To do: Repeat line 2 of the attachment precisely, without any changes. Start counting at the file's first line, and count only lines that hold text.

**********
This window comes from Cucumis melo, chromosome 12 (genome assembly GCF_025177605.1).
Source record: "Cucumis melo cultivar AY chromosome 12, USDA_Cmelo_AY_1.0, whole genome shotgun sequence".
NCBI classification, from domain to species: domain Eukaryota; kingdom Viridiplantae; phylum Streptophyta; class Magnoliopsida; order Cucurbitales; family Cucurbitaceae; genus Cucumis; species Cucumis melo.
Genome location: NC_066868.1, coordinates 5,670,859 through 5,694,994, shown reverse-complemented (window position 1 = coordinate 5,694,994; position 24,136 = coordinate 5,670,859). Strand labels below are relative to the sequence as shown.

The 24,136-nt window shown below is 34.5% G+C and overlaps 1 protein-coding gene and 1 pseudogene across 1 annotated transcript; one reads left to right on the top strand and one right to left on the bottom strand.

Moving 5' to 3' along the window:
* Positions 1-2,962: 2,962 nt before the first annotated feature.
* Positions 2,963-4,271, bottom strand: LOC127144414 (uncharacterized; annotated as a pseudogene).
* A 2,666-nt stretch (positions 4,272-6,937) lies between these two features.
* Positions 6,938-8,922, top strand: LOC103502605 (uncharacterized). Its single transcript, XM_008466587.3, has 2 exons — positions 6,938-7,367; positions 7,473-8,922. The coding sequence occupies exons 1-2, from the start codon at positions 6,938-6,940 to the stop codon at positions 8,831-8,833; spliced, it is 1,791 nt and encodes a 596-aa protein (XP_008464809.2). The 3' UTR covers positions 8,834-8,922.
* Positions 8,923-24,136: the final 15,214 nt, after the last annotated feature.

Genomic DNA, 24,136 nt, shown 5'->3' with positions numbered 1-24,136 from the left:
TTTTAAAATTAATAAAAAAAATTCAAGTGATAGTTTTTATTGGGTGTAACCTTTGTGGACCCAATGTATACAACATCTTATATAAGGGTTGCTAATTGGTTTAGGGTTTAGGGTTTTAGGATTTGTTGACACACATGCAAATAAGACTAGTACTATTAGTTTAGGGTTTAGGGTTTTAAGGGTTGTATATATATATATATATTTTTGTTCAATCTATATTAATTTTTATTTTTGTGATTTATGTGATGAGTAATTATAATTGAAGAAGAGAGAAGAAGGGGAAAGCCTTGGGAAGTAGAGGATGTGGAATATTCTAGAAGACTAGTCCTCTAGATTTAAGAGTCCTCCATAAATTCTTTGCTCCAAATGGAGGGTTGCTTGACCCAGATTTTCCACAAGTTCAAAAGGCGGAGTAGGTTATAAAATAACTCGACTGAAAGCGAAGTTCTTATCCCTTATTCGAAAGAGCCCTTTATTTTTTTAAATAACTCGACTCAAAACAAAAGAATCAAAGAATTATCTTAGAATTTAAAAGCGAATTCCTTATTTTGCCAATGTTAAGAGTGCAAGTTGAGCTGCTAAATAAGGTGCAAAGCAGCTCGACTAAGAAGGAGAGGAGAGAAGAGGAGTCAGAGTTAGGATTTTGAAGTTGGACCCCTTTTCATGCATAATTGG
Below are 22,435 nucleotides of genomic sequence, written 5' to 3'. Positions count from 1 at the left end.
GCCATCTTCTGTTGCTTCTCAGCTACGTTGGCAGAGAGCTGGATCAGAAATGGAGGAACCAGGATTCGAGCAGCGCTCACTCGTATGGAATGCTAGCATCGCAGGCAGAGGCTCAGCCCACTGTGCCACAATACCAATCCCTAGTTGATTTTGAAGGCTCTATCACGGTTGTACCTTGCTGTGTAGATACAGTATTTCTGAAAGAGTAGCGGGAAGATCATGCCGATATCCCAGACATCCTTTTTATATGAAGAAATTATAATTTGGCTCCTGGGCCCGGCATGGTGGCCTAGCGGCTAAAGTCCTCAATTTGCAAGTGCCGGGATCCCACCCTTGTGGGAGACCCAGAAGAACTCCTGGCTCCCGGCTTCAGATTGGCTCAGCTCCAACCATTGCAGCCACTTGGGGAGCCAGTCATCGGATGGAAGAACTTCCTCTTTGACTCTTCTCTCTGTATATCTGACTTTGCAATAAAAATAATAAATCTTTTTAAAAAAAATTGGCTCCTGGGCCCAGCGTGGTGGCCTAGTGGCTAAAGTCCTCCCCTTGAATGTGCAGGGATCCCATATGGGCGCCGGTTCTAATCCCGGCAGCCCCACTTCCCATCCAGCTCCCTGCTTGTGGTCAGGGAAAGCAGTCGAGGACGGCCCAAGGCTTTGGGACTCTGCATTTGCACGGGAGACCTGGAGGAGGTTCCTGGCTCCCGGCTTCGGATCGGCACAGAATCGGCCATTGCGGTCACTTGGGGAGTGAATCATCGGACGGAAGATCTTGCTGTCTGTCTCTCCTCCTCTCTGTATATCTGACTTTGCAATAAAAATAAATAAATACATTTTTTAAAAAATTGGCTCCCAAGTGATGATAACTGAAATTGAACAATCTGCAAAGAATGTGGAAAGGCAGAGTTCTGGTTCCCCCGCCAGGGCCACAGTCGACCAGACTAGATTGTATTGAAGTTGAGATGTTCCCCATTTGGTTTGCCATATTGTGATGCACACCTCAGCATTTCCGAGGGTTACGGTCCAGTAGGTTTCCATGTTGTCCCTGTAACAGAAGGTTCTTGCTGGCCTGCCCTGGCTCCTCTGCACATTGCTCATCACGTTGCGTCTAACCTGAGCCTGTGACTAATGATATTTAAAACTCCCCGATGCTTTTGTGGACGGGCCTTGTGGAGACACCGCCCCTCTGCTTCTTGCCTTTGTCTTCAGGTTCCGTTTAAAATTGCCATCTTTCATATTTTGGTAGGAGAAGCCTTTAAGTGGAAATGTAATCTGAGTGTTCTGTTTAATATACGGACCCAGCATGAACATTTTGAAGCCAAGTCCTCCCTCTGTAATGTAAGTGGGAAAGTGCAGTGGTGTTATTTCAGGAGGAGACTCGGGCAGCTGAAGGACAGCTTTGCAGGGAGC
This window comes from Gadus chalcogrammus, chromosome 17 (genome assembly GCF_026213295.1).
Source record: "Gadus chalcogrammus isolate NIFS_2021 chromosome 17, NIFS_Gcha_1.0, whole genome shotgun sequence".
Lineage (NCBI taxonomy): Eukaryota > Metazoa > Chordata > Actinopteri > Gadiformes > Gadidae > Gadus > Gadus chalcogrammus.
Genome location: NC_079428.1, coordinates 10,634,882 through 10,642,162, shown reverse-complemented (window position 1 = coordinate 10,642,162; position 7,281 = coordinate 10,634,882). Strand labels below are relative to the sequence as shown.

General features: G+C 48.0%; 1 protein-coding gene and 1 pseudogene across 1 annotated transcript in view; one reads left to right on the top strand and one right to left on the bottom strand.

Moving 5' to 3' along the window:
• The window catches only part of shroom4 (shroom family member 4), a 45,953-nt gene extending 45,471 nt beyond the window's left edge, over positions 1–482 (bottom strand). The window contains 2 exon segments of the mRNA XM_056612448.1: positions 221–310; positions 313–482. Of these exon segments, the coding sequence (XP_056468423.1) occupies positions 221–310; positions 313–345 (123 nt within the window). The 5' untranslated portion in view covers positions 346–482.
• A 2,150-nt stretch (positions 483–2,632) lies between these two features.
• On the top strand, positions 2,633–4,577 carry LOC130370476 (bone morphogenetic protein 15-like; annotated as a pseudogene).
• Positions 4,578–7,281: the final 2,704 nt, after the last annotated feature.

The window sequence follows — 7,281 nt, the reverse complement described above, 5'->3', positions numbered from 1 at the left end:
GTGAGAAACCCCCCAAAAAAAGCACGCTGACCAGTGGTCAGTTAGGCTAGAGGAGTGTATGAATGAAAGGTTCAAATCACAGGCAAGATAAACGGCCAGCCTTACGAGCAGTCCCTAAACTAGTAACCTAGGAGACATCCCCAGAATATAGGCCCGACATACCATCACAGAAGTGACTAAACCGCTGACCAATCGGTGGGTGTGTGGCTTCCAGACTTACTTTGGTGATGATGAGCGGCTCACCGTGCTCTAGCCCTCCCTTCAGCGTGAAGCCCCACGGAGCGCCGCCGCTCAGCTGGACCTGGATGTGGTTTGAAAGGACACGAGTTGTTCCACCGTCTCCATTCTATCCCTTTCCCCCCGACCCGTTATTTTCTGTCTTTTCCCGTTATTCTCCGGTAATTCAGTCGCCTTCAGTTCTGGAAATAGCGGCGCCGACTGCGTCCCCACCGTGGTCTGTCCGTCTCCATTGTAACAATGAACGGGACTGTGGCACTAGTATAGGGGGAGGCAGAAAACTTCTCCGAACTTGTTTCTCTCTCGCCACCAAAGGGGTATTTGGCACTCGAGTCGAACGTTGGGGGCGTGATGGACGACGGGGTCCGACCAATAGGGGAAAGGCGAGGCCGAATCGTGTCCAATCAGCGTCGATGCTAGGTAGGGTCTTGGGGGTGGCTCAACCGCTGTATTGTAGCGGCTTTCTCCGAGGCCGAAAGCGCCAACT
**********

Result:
Source record: "Cucumis melo cultivar AY chromosome 12, USDA_Cmelo_AY_1.0, whole genome shotgun sequence".